I am a pre-subscriber (financial constraints, exacerbated since Covid-19, make it impossible for me to become a full subscriber, I'm afraid, so I may not qualify for a reply. But David did reply to me on more than one occasion; he was always so kind, and is greatly missed).
I remember your being on the panel at a money show in the conference centre in Westminster Square (I forget the name - possible Westminster Conference Centre) - it must have been about 2009 because I remember asking a question as to whether there were any "good" banks left that might be worth investing in.
Anyhow, in response to a question from another attendee about companies drilling for water in Australia, (or possibly into wind power or solar or even lithium miners (if it wasn't too early) - I forget exactly which), I remember you replying that you never favoured chasing these early-stage stories, and in general you have been proved right since.
I still tend to class hydrogen fuel and battery power for vehicles in the same category, but perhaps you feel that times have changed sufficiently now? Since I am only a pre-subscriber, and not able to read the full article, I appreciate that you may have said more on this there, or in previous Comments of the Day.
It seems to me that since hydrogen when mixed with oxygen is a very explosive mix (although this could also be said to a lesser extent of petrol vapour, I suppose), it would only take one careless mistake or faulty construction to cause a serious explosion. But perhaps the design features are so tight that this would be impossible.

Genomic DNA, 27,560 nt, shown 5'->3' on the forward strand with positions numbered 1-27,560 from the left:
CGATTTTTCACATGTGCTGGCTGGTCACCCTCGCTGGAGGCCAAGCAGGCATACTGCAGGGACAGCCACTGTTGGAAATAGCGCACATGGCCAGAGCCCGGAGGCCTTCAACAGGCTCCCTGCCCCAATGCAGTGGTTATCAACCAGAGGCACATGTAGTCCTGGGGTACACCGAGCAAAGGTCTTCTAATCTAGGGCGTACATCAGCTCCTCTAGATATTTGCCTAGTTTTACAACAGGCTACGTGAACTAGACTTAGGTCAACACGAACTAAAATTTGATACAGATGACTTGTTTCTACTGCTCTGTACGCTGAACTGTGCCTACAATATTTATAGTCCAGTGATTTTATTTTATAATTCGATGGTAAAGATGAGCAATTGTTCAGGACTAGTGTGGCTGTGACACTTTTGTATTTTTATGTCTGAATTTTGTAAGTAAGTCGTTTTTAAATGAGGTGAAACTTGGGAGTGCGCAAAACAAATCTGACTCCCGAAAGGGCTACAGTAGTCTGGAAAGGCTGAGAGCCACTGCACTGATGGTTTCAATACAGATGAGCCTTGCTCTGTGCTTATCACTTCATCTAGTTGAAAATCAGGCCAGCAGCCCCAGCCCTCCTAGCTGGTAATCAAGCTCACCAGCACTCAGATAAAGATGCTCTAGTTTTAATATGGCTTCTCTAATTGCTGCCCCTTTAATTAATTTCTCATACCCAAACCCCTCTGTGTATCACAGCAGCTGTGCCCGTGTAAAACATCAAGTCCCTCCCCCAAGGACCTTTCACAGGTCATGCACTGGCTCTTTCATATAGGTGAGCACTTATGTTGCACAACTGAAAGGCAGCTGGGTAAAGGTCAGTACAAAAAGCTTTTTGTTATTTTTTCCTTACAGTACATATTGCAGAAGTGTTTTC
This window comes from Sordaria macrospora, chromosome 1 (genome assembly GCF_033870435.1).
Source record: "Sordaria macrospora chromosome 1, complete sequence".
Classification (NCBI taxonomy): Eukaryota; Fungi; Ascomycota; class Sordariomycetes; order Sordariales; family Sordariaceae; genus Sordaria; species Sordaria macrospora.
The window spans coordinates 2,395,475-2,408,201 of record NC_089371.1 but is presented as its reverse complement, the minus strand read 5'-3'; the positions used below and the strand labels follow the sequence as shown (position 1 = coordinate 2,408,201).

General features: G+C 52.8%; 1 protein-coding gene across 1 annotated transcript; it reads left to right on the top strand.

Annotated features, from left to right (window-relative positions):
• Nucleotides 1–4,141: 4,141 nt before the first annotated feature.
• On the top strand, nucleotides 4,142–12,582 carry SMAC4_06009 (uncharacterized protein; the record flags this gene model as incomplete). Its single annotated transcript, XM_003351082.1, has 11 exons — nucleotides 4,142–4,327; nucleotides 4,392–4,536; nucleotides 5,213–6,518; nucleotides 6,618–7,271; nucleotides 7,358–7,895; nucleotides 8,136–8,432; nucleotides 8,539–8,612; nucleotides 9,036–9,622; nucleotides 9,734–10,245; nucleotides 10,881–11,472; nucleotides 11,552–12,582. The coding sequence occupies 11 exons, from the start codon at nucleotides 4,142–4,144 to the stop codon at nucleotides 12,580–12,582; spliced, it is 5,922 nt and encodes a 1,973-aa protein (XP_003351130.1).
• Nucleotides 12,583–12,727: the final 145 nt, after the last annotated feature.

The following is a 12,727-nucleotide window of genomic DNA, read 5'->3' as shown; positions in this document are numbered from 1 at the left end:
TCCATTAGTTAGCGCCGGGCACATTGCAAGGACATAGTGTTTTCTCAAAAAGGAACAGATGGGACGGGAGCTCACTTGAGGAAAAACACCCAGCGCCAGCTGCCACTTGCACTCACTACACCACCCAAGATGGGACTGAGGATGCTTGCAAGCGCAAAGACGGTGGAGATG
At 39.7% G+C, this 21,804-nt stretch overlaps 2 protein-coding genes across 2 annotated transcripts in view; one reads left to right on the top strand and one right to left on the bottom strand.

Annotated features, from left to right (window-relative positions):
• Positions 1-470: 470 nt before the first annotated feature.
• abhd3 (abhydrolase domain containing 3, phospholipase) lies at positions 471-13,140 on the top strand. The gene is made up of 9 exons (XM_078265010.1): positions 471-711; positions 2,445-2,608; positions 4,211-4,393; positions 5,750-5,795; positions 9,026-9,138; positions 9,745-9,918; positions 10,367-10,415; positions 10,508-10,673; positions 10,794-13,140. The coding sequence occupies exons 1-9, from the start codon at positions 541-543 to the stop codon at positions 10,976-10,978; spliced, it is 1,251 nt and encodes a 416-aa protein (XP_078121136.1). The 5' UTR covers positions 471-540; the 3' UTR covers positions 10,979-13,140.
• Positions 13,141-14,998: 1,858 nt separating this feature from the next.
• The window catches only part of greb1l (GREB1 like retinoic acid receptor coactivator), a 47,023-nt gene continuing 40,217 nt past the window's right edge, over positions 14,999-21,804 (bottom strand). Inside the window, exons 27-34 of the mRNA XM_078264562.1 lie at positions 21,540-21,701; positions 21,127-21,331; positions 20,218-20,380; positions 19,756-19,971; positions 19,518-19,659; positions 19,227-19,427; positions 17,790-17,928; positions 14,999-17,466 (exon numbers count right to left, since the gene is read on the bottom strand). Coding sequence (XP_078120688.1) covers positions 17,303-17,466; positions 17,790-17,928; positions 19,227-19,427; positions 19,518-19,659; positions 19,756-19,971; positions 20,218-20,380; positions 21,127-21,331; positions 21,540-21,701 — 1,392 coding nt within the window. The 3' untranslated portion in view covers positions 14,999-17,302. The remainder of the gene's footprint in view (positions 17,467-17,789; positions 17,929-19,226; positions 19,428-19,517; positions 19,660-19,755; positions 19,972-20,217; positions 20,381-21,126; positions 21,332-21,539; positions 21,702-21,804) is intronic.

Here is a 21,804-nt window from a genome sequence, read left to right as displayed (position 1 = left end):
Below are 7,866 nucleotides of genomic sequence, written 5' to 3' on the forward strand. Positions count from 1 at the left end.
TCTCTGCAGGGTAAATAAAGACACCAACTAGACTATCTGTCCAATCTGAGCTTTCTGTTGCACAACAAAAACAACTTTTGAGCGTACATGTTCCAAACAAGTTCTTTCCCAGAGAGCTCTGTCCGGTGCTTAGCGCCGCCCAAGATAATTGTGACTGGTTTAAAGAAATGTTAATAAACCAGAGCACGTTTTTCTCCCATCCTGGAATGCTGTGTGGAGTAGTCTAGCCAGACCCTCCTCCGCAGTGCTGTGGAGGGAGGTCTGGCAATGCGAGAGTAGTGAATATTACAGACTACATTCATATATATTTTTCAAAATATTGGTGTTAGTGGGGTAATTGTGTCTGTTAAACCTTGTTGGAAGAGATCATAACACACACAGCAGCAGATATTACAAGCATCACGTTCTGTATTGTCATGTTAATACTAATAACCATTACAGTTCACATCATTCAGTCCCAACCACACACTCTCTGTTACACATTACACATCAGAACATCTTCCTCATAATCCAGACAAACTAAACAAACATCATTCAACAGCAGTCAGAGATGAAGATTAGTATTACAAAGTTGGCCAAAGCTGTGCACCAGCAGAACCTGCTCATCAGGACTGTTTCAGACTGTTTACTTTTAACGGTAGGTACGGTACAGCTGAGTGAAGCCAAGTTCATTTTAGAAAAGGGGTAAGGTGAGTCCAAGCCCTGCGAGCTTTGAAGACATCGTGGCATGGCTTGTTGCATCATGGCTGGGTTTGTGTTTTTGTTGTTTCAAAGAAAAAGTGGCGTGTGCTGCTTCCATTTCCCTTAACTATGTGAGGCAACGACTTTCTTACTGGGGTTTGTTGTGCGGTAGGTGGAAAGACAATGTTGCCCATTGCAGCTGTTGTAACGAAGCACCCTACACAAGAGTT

At least I would trust an electric vehicle more than a self-driving one! In fact, I am a bit nervous by nature. I would never trust a Toyota now, after that stuck accelerator pedal caused a fatality. What the last minutes of those poor occupants were like I cannot face thinking about.
Whether it is possible to reply to this or not, many thanks Eoin for the comments that I am able to read daily. They give a very sane and reassuring perspective, especially in these difficult times.
David always saw value in conducting a public discourse with subscribers because it helped to educate us as much as the Collective. It also ensures we are covering topics of interest. I agree and one of the things I enjoy most is attempting to provide satisfactory answers to subscriber’ queries. However, as someone who has been familiar with the Service for at least 11 years, might I suggest you at least take a trial subscription?
If that is too much of a financial constraint it may be time to reassess your investment/trading ambitions. Investing involves a degree of risk. If you are uncomfortable with driving a Prius because of a fault corrected more than a decade ago, it might be time to conclude investing is not for you.
The reality is that in today’s world cautious people are being forced to speculate. Negative real interest rates means money is losing its value in real time. Not everyone has the temperament for risk and even fewer are equipped with the tools necessary to tackle it effectively. However, that is the reason gold is advancing. It’s volatile but it is a clear hedge against devaluation.